Among his innovations, Flaherty is credited with inventing the screen pass. After playing mediocre football most of the season, the Redskins won their final three games to
capture the Eastern Division Championship with a 7-5 record. The stars of the three game Division winning streak were the defense who allowed only six points while the Skins out scored their opponents 74-6. However, a big disappointment came in their 30-0 win over the Pittsburgh
Pirates in the next to last game of the season, when only 4,813 fans showed up to watch them at Fenway Park. Owner George Preston Marshall was so enraged he gave up home field for the NFC Championship Game, choosing to face the Packers at New York's Polo Grounds. The Redskins were
never really in the game as the Packers won the Championship with a 21-6 victory. The team would never play another game in Boston and moved to Washington D.C.
One of the reasons the Redskins didn’t draw, is because
the fans felt that ownership didn't care about them at the very beginning of the season. The fans found the entire grandstand reserved and the price of
admission raised for the first home game. Those fans, who sat in the unreserved section in 1935, were forced to sit out on the field in 1936 for the general admission price.
Also, the competition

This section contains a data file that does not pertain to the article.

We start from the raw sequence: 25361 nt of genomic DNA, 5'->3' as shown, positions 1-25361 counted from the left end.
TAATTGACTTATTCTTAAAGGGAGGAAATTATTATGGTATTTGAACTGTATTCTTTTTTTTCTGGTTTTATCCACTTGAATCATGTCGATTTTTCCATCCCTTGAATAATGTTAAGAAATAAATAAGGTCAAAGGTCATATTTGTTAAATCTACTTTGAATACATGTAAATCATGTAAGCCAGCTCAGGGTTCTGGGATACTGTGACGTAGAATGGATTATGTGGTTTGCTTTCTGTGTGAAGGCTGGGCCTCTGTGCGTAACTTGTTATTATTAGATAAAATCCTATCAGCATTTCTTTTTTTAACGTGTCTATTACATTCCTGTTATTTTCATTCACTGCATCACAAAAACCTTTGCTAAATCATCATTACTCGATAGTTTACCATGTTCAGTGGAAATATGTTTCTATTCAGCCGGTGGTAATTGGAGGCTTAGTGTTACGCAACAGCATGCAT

in Boston that year was the Shamrocks of the new American Football League. The
Shamrocks were a winning team, who won the league championship, outdrawing the Redskins with a lower ticket price. Before leaving Boston, however, the Redskins made one more big addition that helped their
franchise for years to come. The addition came after the 1937 NFL
Draft on December 12, 1936, when they signed an innovative rookie quarterback from Texas Christian University,
CLIFF BATTLES (1932-1936) ...
Battles. the Boston Redskins' biggest star, got many offers from NFL teams including the New York Giants and Portsmouth Spartans. but he signed with the Boston Braves in 1932, who offered him $175 per game, compared with a high of $150 from the other teams. In 1932, Battles won the NFL's rushing title as a rookie. He also performed well during the 1933 season and on October 8, 1933,
Battles, playing for the newly-named Boston Redskins, became the first player to exceed 200 rushing yard in a game, finishing with 215 yards on 16 rushes and one touchdown against the Giants.
In Washington in 1937, Sammy Baugh and Battles combined their talents just as everyone had anticipated.
During their last regular-season game, Battles scored three touchdowns and the Washington Redskins beat the Giants for the Eastern Division title.
In the 1937 NFL Championship against the
Chicago Bears a week later, Battles scored the first touchdown in a 28-21 victory that gave the Redskins their first NFL
title. In what would end up being his last regular-season game on December 5, 1937, Battles ran for 165 yards against the Giants at the Polo
Grounds. This was the record for most rushing yards for a player in the final regular-season game of his NFL career until
Tiki Barber broke the record on December 30, 2006 with 234 rushing yards. Battles was inducted into the Pro Football Hall of Fame in 1968.